Salt Lake City to lend an additional $ 1.15 million to Chicago developer in hopes of keeping afloat the long-delayed affordable housing project at 255 S. State Street.
Different developers have struggled to build on the key downtown land for over eight years now for a variety of reasons, from soil issues and disputes between entrepreneurs to financial issues and now to a pandemic.
The additional money for Brinshore Development – on top of the $ 13.4 million in loans and other guarantees the city has already provided – was approved on Tuesday after the company said its costs had jumped by 16 % in one year, in part due to COVID-19.
The new loan makes 255 S. State one of the largest recipients of City Redevelopment Agency financial support in its history, city officials noted. The total price of the Brinshore project is now estimated at $ 88.5 million.
“It’s not cheap to bring affordable housing to your downtown area,” RDA COO Danny Walz said on Tuesday. “We recognized that this was going to be a difficult project to achieve.”
Plans at 255 S. State now call for the construction of 190 new studios and apartments and some 15,000 square feet of ground-floor retail space in two glass and steel towers on the city-owned site. , the project to be completed in two years. according to the latest Brinshore calendar.
Thanks to its deal with the RDA, all but 22 new homes would be kept more affordable, with units reserved for tenants at varying income levels between 20% and 80% of the region’s average wage.
The developer also promised to build a walkway midway between the two towers, connecting State Street to Edison Street and a major community plaza in the block. Brinshore will renovate the adjacent and historic Cramer House, a two-story building to the south, and dedicate space on the ground floors of the finished buildings for the use of Utah nonprofits.
In their role overseeing the RDA, members of the Salt Lake City council were told on Tuesday that the additional loan would help Brinshore close what is likely a temporary gap in its funding, and would only be used if the company runs out. all other sources of funding.
And in any event, said Walz, “it’s not a grant. It is not a depreciation. This is a loan with interest.
The GDR board approved the 6-0 loan at Tuesday’s virtual meeting, with city councilor Ana Valdemoros, whose District 4 spans the site, absent – having delivered a baby a few days ago, according to council chair, city councilor Amy Fowler.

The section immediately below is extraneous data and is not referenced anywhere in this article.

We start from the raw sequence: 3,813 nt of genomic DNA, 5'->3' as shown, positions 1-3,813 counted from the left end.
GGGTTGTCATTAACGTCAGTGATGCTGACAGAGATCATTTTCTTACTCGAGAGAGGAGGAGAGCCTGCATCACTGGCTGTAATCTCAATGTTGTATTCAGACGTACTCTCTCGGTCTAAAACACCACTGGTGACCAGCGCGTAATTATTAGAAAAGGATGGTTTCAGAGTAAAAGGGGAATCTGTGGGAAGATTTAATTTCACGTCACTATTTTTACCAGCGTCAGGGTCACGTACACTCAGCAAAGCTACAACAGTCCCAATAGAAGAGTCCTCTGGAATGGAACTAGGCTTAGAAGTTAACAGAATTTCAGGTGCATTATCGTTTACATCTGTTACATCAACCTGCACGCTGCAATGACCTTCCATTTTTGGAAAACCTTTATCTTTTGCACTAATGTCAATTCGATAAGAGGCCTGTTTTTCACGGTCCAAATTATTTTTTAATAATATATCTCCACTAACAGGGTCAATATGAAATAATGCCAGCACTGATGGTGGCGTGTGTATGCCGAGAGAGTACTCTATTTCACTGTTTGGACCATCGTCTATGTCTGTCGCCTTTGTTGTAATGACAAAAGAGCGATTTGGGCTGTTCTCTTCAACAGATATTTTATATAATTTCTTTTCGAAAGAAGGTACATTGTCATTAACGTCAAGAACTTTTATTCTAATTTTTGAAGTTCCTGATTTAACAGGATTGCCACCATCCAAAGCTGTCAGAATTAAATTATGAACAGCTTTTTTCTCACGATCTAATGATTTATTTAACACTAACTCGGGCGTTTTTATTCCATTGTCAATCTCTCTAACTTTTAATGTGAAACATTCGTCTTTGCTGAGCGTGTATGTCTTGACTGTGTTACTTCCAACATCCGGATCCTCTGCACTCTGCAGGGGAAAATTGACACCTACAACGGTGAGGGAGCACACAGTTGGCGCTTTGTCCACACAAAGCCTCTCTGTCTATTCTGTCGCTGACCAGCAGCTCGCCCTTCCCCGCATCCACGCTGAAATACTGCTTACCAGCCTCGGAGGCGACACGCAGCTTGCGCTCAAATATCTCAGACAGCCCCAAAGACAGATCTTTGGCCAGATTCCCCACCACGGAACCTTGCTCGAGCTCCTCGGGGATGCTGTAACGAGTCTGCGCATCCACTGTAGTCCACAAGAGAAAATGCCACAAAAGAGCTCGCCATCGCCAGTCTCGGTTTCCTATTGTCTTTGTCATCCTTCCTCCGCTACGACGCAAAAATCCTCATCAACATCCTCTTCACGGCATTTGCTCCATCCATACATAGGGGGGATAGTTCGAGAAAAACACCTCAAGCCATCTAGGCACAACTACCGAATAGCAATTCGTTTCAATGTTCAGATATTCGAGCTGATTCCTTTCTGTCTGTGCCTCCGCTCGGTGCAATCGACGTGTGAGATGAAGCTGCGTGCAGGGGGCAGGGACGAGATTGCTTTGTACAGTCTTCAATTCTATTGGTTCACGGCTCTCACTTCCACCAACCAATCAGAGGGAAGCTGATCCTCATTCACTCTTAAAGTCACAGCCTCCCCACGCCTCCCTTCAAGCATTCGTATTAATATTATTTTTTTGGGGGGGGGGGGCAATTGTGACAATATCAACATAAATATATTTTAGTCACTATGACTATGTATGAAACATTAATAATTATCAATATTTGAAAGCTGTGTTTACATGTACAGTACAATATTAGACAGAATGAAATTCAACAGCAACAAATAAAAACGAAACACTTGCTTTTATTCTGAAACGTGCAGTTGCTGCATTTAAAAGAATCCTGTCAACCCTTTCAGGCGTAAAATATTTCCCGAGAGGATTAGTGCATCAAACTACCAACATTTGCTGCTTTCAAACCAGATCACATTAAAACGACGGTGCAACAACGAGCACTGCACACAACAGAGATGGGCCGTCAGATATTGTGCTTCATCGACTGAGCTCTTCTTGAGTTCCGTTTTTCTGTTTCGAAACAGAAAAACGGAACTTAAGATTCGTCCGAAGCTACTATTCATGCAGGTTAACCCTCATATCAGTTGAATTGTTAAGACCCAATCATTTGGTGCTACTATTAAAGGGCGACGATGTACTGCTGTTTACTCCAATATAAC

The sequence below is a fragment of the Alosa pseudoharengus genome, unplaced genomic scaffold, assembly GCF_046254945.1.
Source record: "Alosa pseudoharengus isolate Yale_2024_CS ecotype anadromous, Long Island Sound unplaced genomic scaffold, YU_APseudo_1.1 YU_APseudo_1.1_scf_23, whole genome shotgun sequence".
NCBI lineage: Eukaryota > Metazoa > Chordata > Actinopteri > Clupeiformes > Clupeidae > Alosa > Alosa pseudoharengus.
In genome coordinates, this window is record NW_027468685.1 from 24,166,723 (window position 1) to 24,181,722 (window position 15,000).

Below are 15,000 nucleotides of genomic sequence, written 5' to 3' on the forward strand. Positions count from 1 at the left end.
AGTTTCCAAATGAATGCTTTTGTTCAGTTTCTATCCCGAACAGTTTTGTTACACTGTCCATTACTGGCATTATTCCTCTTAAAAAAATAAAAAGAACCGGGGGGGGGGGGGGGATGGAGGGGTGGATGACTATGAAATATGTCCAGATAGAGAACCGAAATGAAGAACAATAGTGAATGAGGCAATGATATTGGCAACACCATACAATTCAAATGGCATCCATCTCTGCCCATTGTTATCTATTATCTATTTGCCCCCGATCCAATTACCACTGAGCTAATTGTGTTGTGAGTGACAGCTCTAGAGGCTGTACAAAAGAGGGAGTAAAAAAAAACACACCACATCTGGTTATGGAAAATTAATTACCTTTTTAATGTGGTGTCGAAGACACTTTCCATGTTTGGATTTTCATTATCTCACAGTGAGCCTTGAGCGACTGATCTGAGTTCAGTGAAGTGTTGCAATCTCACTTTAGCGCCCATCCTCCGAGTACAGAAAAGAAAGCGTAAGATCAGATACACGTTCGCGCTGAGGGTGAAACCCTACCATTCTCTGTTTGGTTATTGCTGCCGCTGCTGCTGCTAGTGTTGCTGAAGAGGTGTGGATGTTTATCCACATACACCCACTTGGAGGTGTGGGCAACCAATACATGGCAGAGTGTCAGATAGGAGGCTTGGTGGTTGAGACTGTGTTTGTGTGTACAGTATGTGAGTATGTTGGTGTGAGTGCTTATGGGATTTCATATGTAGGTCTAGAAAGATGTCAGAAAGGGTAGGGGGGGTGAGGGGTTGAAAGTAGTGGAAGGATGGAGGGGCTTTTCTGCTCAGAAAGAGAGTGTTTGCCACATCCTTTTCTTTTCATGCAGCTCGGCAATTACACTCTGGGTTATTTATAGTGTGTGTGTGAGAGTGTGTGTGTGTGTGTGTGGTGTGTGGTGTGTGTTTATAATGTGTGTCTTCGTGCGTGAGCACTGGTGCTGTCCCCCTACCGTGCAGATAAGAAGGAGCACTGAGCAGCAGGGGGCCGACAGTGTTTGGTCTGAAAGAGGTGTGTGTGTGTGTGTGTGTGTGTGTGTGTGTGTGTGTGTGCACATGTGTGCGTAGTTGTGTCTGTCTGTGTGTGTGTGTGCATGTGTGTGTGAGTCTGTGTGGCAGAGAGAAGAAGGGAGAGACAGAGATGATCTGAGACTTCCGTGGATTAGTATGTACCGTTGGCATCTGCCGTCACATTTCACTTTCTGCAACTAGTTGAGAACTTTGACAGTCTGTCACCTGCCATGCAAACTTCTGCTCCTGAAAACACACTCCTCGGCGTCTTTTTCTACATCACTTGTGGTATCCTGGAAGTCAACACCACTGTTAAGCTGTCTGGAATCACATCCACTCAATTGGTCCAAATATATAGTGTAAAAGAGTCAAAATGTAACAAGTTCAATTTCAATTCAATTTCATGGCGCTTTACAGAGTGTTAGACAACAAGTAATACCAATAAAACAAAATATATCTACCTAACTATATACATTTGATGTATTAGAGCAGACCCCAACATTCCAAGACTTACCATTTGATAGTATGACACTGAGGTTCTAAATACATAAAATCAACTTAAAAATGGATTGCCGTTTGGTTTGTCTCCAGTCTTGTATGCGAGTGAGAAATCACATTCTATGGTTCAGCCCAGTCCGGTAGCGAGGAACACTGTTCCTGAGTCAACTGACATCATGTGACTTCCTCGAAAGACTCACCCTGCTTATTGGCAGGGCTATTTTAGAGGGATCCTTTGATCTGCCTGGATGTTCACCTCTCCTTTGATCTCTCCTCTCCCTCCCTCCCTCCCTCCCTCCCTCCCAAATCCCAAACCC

Whitney Weller, senior vice president of Brinshore, said major lenders reluctance due to pandemic again; improvements in project design; and unplanned demolition and cramped construction overruns had added $ 12 million to total costs since the same period last year.
Brinshore made up most of this shortfall through other borrowing, cutting costs and doubling its own contribution to the project from $ 1.5 million to $ 3 million, Weller said and the city officials.
The developer also saved $ 4 million from a redesign, realigned its mix of affordable apartments in the project, and cut parking, retail and other commercial space.
Yet without the city’s emergency funding, Weller said, Brinshore risked not completing its finance package with lenders by year-end as planned – and could lose nearly $ 30 million in crucial housing tax credits that made the whole project pencil.
“We want to make sure we have a little cushion if we need it,” Weller said.
David Brint, a director at Brinshore, called the additional loan “assurance” that the work would stay on schedule, although he said he apologized “that we have to come back and ask for something more.
“We’ll do our best not to have to reduce it,” Brint said.
Elected leaders, meanwhile, are trying to encourage more housing construction across the city to deal with a lingering shortage at all price points.
They are also trying to revitalize this downtown neighborhood and some of them noted on Tuesday that until Brinshore was chosen from a list of nine developers in late 2018, the 255 S. State Street project had a checkered history. .
The high-profile property across State Street, from the Marriott City Center to the west, had sitting dormant, rusty and covered in graffiti for years after a previous developer withdrew due to numerous technical and financial issues. The GDR was even forced to buy the property back from Citibank at auction after the bank seized previous developer Ben Logue.
Logue and his company Tannach Properties bought the town’s land in 2012 as part of ambitious plans for a housing and retail project centered around a sprawling European-style plaza – before costs skyrocketed , work was interrupted and Logue eventually withdrew.
Brinshore has since razed a decaying and vandalized steel horror left behind by that initial construction, leaving a hole until work can begin.
The company has also put together a complex financial package for its new development from 12 separate sources, including an earlier RDA loan of $ 8.4 million and financial guarantees from the city on the affected land worth $ 5 million. additional dollars.
Despite the additional loan request, City Councilor Fowler called 255 S. State a “wellness project” for its housing, attractive design, and potential downtown benefits.
City Councilor Dan Dugan also praised its inclusion of three and four bedroom apartments, saying it would add housing stock to the urban core for families. Officials at Brinshore, which ranks among the largest developers of affordable housing nationwide, also remain excited about an innovation, perhaps by Christmas.
“I love this project,” Brint told the RDA board of directors. “I’m so desperate to build it and make it something special.”